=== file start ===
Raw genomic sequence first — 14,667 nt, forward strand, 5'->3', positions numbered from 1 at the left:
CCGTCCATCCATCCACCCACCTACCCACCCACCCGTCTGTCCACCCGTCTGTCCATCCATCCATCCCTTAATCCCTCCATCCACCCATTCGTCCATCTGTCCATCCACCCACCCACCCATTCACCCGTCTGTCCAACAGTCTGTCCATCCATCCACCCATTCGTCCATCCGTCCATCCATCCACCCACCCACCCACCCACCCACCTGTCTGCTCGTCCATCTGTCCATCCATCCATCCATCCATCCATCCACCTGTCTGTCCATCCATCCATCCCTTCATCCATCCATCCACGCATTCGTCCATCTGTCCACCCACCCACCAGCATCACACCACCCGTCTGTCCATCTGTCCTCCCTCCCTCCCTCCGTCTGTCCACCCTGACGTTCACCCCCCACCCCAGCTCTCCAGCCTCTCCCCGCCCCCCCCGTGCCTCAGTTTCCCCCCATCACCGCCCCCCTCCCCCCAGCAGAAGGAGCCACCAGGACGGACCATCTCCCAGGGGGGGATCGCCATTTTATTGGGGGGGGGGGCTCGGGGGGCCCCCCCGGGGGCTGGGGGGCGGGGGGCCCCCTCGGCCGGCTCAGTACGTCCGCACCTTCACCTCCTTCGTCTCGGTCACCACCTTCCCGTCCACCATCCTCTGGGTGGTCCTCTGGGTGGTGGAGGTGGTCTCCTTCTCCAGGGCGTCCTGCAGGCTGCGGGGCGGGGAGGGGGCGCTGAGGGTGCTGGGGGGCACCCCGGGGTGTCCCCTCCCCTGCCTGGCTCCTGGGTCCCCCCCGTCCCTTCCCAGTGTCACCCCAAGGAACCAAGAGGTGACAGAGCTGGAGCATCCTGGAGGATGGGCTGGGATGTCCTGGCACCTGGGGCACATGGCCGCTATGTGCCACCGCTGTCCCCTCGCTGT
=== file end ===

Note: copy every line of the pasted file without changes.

Raw genomic sequence first — 14,667 nt, forward strand, 5'->3', positions numbered from 1 at the left:
CCGTCCATCCATCCACCCACCTACCCACCCACCCGTCTGTCCACCCGTCTGTCCATCCATCCATCCCTTAATCCCTCCATCCACCCATTCGTCCATCTGTCCATCCACCCACCCACCCATTCACCCGTCTGTCCAACAGTCTGTCCATCCATCCACCCATTCGTCCATCCGTCCATCCATCCACCCACCCACCCACCCACCCACCTGTCTGCTCGTCCATCTGTCCATCCATCCATCCATCCATCCATCCACCTGTCTGTCCATCCATCCATCCCTTCATCCATCCATCCACGCATTCGTCCATCTGTCCACCCACCCACCAGCATCACACCACCCGTCTGTCCATCTGTCCTCCCTCCCTCCCTCCGTCTGTCCACCCTGACGTTCACCCCCCACCCCAGCTCTCCAGCCTCTCCCCGCCCCCCCCGTGCCTCAGTTTCCCCCCATCACCGCCCCCCTCCCCCCAGCAGAAGGAGCCACCAGGACGGACCATCTCCCAGGGGGGGATCGCCATTTTATTGGGGGGGGGGGCTCGGGGGGCCCCCCCGGGGGCTGGGGGGCGGGGGGCCCCCTCGGCCGGCTCAGTACGTCCGCACCTTCACCTCCTTCGTCTCGGTCACCACCTTCCCGTCCACCATCCTCTGGGTGGTCCTCTGGGTGGTGGAGGTGGTCTCCTTCTCCAGGGCGTCCTGCAGGCTGCGGGGCGGGGAGGGGGCGCTGAGGGTGCTGGGGGGCACCCCGGGGTGTCCCCTCCCCTGCCTGGCTCCTGGGTCCCCCCCGTCCCTTCCCAGTGTCACCCCAAGGAACCAAGAGGTGACAGAGCTGGAGCATCCTGGAGGATGGGCTGGGATGTCCTGGCACCTGGGGCACATGGCCGCTATGTGCCACCGCTGTCCCCTCGCTGT